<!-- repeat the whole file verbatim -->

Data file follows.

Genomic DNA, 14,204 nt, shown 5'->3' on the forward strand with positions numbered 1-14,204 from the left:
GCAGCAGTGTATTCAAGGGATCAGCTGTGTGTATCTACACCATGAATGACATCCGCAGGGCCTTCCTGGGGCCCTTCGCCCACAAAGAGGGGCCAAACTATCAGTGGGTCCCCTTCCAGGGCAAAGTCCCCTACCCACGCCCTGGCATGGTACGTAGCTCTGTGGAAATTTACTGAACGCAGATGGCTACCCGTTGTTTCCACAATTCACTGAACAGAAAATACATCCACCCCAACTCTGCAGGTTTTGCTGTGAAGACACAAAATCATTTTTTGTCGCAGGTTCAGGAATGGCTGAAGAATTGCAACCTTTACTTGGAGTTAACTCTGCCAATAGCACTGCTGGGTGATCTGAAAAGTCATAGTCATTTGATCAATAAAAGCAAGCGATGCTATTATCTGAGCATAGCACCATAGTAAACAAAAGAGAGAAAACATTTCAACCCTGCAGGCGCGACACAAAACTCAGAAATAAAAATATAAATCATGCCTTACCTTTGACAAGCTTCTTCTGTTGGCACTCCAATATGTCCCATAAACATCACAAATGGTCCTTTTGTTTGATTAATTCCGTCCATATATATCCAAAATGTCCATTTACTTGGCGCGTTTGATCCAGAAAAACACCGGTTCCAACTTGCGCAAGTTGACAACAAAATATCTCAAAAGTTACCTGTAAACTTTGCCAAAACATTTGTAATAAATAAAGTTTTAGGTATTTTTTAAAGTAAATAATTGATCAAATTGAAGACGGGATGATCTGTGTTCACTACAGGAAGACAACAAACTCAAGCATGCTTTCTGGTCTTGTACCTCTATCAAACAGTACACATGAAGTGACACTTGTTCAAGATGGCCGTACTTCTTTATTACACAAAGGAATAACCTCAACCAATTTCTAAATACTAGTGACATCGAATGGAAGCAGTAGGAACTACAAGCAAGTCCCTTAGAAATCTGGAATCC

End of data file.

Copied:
Genomic DNA, 14,204 nt, shown 5'->3' on the forward strand with positions numbered 1-14,204 from the left:
GCAGCAGTGTATTCAAGGGATCAGCTGTGTGTATCTACACCATGAATGACATCCGCAGGGCCTTCCTGGGGCCCTTCGCCCACAAAGAGGGGCCAAACTATCAGTGGGTCCCCTTCCAGGGCAAAGTCCCCTACCCACGCCCTGGCATGGTACGTAGCTCTGTGGAAATTTACTGAACGCAGATGGCTACCCGTTGTTTCCACAATTCACTGAACAGAAAATACATCCACCCCAACTCTGCAGGTTTTGCTGTGAAGACACAAAATCATTTTTTGTCGCAGGTTCAGGAATGGCTGAAGAATTGCAACCTTTACTTGGAGTTAACTCTGCCAATAGCACTGCTGGGTGATCTGAAAAGTCATAGTCATTTGATCAATAAAAGCAAGCGATGCTATTATCTGAGCATAGCACCATAGTAAACAAAAGAGAGAAAACATTTCAACCCTGCAGGCGCGACACAAAACTCAGAAATAAAAATATAAATCATGCCTTACCTTTGACAAGCTTCTTCTGTTGGCACTCCAATATGTCCCATAAACATCACAAATGGTCCTTTTGTTTGATTAATTCCGTCCATATATATCCAAAATGTCCATTTACTTGGCGCGTTTGATCCAGAAAAACACCGGTTCCAACTTGCGCAAGTTGACAACAAAATATCTCAAAAGTTACCTGTAAACTTTGCCAAAACATTTGTAATAAATAAAGTTTTAGGTATTTTTTAAAGTAAATAATTGATCAAATTGAAGACGGGATGATCTGTGTTCACTACAGGAAGACAACAAACTCAAGCATGCTTTCTGGTCTTGTACCTCTATCAAACAGTACACATGAAGTGACACTTGTTCAAGATGGCCGTACTTCTTTATTACACAAAGGAATAACCTCAACCAATTTCTAAATACTAGTGACATCGAATGGAAGCAGTAGGAACTACAAGCAAGTCCCTTAGAAATCTGGAATCC